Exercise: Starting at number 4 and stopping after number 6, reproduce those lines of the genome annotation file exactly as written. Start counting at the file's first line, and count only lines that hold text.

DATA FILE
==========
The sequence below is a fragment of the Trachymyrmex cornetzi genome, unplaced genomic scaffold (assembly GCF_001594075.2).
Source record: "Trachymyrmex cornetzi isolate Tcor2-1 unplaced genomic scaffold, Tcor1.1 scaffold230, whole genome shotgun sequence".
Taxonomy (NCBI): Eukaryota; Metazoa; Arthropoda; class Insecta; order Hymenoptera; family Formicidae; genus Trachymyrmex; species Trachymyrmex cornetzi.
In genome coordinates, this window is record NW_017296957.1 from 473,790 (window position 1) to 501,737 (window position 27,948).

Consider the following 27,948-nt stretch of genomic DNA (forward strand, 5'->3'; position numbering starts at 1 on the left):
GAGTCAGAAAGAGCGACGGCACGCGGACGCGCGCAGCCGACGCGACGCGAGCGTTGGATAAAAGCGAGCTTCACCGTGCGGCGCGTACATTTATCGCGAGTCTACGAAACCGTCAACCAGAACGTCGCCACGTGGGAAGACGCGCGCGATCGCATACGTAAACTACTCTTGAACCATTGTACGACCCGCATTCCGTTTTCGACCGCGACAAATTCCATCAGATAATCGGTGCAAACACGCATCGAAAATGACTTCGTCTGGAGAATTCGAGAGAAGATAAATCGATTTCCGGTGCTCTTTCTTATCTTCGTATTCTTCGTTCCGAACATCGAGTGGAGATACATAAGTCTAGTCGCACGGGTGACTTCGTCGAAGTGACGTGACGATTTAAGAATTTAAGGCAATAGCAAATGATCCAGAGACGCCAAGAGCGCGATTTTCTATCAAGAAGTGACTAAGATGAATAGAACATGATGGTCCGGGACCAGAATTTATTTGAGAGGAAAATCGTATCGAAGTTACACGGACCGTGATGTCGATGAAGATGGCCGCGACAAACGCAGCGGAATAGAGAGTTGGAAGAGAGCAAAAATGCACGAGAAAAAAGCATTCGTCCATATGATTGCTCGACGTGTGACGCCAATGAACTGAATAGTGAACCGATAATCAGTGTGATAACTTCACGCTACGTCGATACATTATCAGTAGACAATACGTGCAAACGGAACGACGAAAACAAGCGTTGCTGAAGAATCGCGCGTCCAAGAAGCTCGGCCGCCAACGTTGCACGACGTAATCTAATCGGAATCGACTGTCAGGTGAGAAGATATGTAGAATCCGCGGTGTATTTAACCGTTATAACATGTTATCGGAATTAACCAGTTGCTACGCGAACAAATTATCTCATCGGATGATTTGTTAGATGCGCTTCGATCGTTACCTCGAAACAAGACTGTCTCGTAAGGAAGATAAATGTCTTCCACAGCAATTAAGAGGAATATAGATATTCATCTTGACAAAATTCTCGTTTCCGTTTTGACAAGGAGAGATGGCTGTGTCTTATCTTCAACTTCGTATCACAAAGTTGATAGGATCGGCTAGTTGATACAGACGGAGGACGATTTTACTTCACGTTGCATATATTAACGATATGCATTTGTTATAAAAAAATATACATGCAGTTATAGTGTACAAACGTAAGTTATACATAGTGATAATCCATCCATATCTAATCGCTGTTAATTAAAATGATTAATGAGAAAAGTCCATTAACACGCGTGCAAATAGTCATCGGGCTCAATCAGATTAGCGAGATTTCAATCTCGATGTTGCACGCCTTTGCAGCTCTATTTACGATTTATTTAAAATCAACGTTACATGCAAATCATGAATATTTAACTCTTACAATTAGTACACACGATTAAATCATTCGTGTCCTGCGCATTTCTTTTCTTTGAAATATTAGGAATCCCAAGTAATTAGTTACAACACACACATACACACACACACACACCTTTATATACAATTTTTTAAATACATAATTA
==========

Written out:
In genome coordinates, this window is record NW_017296957.1 from 473,790 (window position 1) to 501,737 (window position 27,948).

Consider the following 27,948-nt stretch of genomic DNA (forward strand, 5'->3'; position numbering starts at 1 on the left):
GAGTCAGAAAGAGCGACGGCACGCGGACGCGCGCAGCCGACGCGACGCGAGCGTTGGATAAAAGCGAGCTTCACCGTGCGGCGCGTACATTTATCGCGAGTCTACGAAACCGTCAACCAGAACGTCGCCACGTGGGAAGACGCGCGCGATCGCATACGTAAACTACTCTTGAACCATTGTACGACCCGCATTCCGTTTTCGACCGCGACAAATTCCATCAGATAATCGGTGCAAACACGCATCGAAAATGACTTCGTCTGGAGAATTCGAGAGAAGATAAATCGATTTCCGGTGCTCTTTCTTATCTTCGTATTCTTCGTTCCGAACATCGAGTGGAGATACATAAGTCTAGTCGCACGGGTGACTTCGTCGAAGTGACGTGACGATTTAAGAATTTAAGGCAATAGCAAATGATCCAGAGACGCCAAGAGCGCGATTTTCTATCAAGAAGTGACTAAGATGAATAGAACATGATGGTCCGGGACCAGAATTTATTTGAGAGGAAAATCGTATCGAAGTTACACGGACCGTGATGTCGATGAAGATGGCCGCGACAAACGCAGCGGAATAGAGAGTTGGAAGAGAGCAAAAATGCACGAGAAAAAAGCATTCGTCCATATGATTGCTCGACGTGTGACGCCAATGAACTGAATAGTGAACCGATAATCAGTGTGATAACTTCACGCTACGTCGATACATTATCAGTAGACAATACGTGCAAACGGAACGACGAAAACAAGCGTTGCTGAAGAATCGCGCGTCCAAGAAGCTCGGCCGCCAACGTTGCACGACGTAATCTAATCGGAATCGACTGTCAGGTGAGAAGATATGTAGAATCCGCGGTGTATTTAACCGTTATAACATGTTATCGGAATTAACCAGTTGCTACGCGAACAAATTATCTCATCGGATGATTTGTTAGATGCGCTTCGATCGTTACCTCGAAACAAGACTGTCTCGTAAGGAAGATAAATGTCTTCCACAGCAATTAAGAGGAATATAGATATTCATCTTGACAAAATTCTCGTTTCCGTTTTGACAAGGAGAGATGGCTGTGTCTTATCTTCAACTTCGTATCACAAAGTTGATAGGATCGGCTAGTTGATACAGACGGAGGACGATTTTACTTCACGTTGCATATATTAACGATATGCATTTGTTATAAAAAAATATACATGCAGTTATAGTGTACAAACGTAAGTTATACATAGTGATAATCCATCCATATCTAATCGCTGTTAATTAAAATGATTAATGAGAAAAGTCCATTAACACGCGTGCAAATAGTCATCGGGCTCAATCAGATTAGCGAGATTTCAATCTCGATGTTGCACGCCTTTGCAGCTCTATTTACGATTTATTTAAAATCAACGTTACATGCAAATCATGAATATTTAACTCTTACAATTAGTACACACGATTAAATCATTCGTGTCCTGCGCATTTCTTTTCTTTGAAATATTAGGAATCCCAAGTAATTAGTTACAACACACACATACACACACACACACACCTTTATATACAATTTTTTAAATACATAATTA